Hall said the government is responding enough now, as health workers remain enthusiastic to help address the needs of the patients one year after.
“The signs right now are pretty promising in terms of the enthusiasm from everyone, the recognition that this is a key issue,” she added.
Points for improvement
Still, she suggested 3 things the Philippine government can improve on when it comes to addressing mental health concerns – and not just in the context of disasters:
- Educate people so they do not discriminate against people with mental health illnesses.
“It really is an illness. Just like a physical illness is, if you’ve broken your leg, you feel sorry for somebody, you can see that they’re in physical pain, mental health issues are just the same: it’s not a flaw in somebody’s character or anything like that,” Hall explained.
- Integrate mental health in primary care.
Because the Philippines has very few psychiatrists, it’s important to train local health care workers on how to diagnose mental health disorders. After all, 98% of people with mental health conditions can be treated at home and in the community.
For Dr Elizabeth Santos, also from WAPR Philippines, the government should provide logistics for mental health programs, training, and capacity building. (READ: WHO: Countries must plan for ‘common’ mental disorders)
Even response teams should have a mental health professional, she said, to help in the needs assessment of the community and for the proper psychosocial processing of survivors.
- Improve access to medications.
“Having access to the right medication is difficult in this country because the medicine supply chains are often broken, [there are] stockouts, [and there are problems in] the affordability of the medicines themselves and ensuring the right medicines are available here in the Philippines,” Hall said.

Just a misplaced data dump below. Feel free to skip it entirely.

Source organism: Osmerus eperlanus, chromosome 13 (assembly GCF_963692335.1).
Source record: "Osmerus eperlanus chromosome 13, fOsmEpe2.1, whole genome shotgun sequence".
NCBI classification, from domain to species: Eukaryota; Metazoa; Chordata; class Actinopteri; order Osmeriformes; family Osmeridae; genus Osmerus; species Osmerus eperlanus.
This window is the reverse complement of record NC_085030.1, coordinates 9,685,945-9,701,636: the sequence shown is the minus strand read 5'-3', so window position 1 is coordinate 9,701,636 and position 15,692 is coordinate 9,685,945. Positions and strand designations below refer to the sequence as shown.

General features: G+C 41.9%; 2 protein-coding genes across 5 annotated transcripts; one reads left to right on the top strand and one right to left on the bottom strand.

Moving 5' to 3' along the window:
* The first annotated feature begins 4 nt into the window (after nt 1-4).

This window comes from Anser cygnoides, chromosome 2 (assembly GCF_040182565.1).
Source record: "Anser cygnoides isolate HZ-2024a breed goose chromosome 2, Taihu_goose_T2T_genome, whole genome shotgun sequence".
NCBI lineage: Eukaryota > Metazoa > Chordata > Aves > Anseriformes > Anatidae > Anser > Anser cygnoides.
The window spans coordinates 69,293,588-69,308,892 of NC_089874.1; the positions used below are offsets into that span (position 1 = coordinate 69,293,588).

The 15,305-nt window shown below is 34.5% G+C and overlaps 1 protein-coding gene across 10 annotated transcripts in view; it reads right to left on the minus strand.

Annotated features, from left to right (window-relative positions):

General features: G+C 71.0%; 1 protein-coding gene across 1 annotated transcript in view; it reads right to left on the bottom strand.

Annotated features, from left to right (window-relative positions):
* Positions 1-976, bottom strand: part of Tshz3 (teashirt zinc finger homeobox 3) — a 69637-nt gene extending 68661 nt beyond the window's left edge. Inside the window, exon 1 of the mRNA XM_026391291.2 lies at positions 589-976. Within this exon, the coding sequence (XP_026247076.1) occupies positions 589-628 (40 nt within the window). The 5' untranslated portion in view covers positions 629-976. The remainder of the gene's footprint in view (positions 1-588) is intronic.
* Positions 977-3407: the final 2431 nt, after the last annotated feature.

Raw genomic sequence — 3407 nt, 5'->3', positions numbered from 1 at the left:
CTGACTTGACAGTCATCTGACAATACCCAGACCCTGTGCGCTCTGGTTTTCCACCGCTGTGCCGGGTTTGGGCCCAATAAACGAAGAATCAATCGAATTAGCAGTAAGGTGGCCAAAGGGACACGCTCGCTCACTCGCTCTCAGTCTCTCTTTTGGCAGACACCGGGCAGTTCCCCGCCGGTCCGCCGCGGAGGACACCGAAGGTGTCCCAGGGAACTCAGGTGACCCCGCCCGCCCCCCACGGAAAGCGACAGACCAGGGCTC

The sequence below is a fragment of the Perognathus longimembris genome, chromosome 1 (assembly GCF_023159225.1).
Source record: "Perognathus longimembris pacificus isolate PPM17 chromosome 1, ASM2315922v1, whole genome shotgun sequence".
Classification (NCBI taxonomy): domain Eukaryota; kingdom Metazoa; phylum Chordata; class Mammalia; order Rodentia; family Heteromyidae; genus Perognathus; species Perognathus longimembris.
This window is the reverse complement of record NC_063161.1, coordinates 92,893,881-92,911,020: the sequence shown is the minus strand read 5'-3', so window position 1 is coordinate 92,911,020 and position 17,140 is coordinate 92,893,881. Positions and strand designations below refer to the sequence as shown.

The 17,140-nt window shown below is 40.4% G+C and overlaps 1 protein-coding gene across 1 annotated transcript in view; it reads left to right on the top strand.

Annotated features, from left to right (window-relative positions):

The challenge is to get more modern antipsychotics and antidepressants that are more cost-effective and have fewer side effects, and to make them available all the way down to the community level.
More work to do
When it comes to mental health, Hall said that if the Philippines wants to meet what has been achieved by Indonesia 18 months after the 2004 Indian Ocean tsunami and earthquake, then it has “quite a bit more work to do.”
“We do have some good figures of what things look like 18 months after the tsunami, and we know right now that the Philippines certainly has some work to do if we’re going to hit those kinds of levels that they saw in the tsunami 18 months [after], so right now, things seem to be a little higher here in the Philippines,” she explained.
But the Asian Development Bank earlier said rehabilitation efforts in Eastern Visayas are actually “moving faster” than what was seen in Aceh, Indonesia 10 years ago.
The Philippines should do better in mental health too, Hall said.
“It gives a good understanding and a target to be able to work towards as well. Because otherwise it ends up being a neglected issue. People who are really depressed, anxious, they hide away, and you don’t end up seeing the suffering,” she added. – Rappler.com
For Rappler’s full coverage of the 1st anniversary of Super Typhoon Yolanda (Haiyan), go to this page.